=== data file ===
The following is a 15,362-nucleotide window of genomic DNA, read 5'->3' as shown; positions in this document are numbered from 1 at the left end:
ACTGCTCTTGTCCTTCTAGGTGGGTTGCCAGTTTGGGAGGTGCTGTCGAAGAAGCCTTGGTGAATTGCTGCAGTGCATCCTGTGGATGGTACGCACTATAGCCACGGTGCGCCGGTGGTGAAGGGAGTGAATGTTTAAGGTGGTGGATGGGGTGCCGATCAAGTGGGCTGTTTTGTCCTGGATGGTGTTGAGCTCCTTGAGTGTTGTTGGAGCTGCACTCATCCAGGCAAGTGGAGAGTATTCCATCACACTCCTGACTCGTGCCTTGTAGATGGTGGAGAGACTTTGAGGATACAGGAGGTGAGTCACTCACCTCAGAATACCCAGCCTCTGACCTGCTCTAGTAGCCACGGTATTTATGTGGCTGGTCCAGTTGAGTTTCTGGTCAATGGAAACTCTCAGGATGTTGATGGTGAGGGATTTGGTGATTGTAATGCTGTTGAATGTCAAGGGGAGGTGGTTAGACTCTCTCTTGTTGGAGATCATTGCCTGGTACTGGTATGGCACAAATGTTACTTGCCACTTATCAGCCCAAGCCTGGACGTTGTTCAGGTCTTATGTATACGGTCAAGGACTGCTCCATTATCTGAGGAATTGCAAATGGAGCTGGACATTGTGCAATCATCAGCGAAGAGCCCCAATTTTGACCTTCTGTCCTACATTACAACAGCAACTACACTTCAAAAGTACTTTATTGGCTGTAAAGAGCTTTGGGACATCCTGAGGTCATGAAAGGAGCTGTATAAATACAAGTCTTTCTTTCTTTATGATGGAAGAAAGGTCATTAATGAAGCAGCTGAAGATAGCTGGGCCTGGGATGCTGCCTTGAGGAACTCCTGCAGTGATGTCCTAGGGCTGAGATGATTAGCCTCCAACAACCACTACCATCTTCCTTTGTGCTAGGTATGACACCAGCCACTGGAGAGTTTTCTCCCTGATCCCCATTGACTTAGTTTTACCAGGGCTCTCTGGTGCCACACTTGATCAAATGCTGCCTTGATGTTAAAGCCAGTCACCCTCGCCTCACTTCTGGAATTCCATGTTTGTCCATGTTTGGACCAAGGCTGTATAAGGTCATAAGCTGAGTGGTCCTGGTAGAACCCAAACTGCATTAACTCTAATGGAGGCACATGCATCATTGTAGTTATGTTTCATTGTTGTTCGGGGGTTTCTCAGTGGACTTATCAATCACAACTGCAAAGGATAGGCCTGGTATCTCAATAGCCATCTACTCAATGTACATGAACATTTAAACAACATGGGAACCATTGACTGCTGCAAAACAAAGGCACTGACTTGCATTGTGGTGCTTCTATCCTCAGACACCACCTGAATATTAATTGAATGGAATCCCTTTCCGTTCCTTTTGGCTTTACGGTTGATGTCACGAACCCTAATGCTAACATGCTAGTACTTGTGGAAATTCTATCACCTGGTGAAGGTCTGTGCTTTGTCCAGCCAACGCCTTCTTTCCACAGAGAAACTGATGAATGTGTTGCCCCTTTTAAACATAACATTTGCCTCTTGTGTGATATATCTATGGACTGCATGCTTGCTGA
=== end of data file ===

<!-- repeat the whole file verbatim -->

The following is a 15,362-nucleotide window of genomic DNA, read 5'->3' as shown; positions in this document are numbered from 1 at the left end:
ACTGCTCTTGTCCTTCTAGGTGGGTTGCCAGTTTGGGAGGTGCTGTCGAAGAAGCCTTGGTGAATTGCTGCAGTGCATCCTGTGGATGGTACGCACTATAGCCACGGTGCGCCGGTGGTGAAGGGAGTGAATGTTTAAGGTGGTGGATGGGGTGCCGATCAAGTGGGCTGTTTTGTCCTGGATGGTGTTGAGCTCCTTGAGTGTTGTTGGAGCTGCACTCATCCAGGCAAGTGGAGAGTATTCCATCACACTCCTGACTCGTGCCTTGTAGATGGTGGAGAGACTTTGAGGATACAGGAGGTGAGTCACTCACCTCAGAATACCCAGCCTCTGACCTGCTCTAGTAGCCACGGTATTTATGTGGCTGGTCCAGTTGAGTTTCTGGTCAATGGAAACTCTCAGGATGTTGATGGTGAGGGATTTGGTGATTGTAATGCTGTTGAATGTCAAGGGGAGGTGGTTAGACTCTCTCTTGTTGGAGATCATTGCCTGGTACTGGTATGGCACAAATGTTACTTGCCACTTATCAGCCCAAGCCTGGACGTTGTTCAGGTCTTATGTATACGGTCAAGGACTGCTCCATTATCTGAGGAATTGCAAATGGAGCTGGACATTGTGCAATCATCAGCGAAGAGCCCCAATTTTGACCTTCTGTCCTACATTACAACAGCAACTACACTTCAAAAGTACTTTATTGGCTGTAAAGAGCTTTGGGACATCCTGAGGTCATGAAAGGAGCTGTATAAATACAAGTCTTTCTTTCTTTATGATGGAAGAAAGGTCATTAATGAAGCAGCTGAAGATAGCTGGGCCTGGGATGCTGCCTTGAGGAACTCCTGCAGTGATGTCCTAGGGCTGAGATGATTAGCCTCCAACAACCACTACCATCTTCCTTTGTGCTAGGTATGACACCAGCCACTGGAGAGTTTTCTCCCTGATCCCCATTGACTTAGTTTTACCAGGGCTCTCTGGTGCCACACTTGATCAAATGCTGCCTTGATGTTAAAGCCAGTCACCCTCGCCTCACTTCTGGAATTCCATGTTTGTCCATGTTTGGACCAAGGCTGTATAAGGTCATAAGCTGAGTGGTCCTGGTAGAACCCAAACTGCATTAACTCTAATGGAGGCACATGCATCATTGTAGTTATGTTTCATTGTTGTTCGGGGGTTTCTCAGTGGACTTATCAATCACAACTGCAAAGGATAGGCCTGGTATCTCAATAGCCATCTACTCAATGTACATGAACATTTAAACAACATGGGAACCATTGACTGCTGCAAAACAAAGGCACTGACTTGCATTGTGGTGCTTCTATCCTCAGACACCACCTGAATATTAATTGAATGGAATCCCTTTCCGTTCCTTTTGGCTTTACGGTTGATGTCACGAACCCTAATGCTAACATGCTAGTACTTGTGGAAATTCTATCACCTGGTGAAGGTCTGTGCTTTGTCCAGCCAACGCCTTCTTTCCACAGAGAAACTGATGAATGTGTTGCCCCTTTTAAACATAACATTTGCCTCTTGTGTGATATATCTATGGACTGCATGCTTGCTGA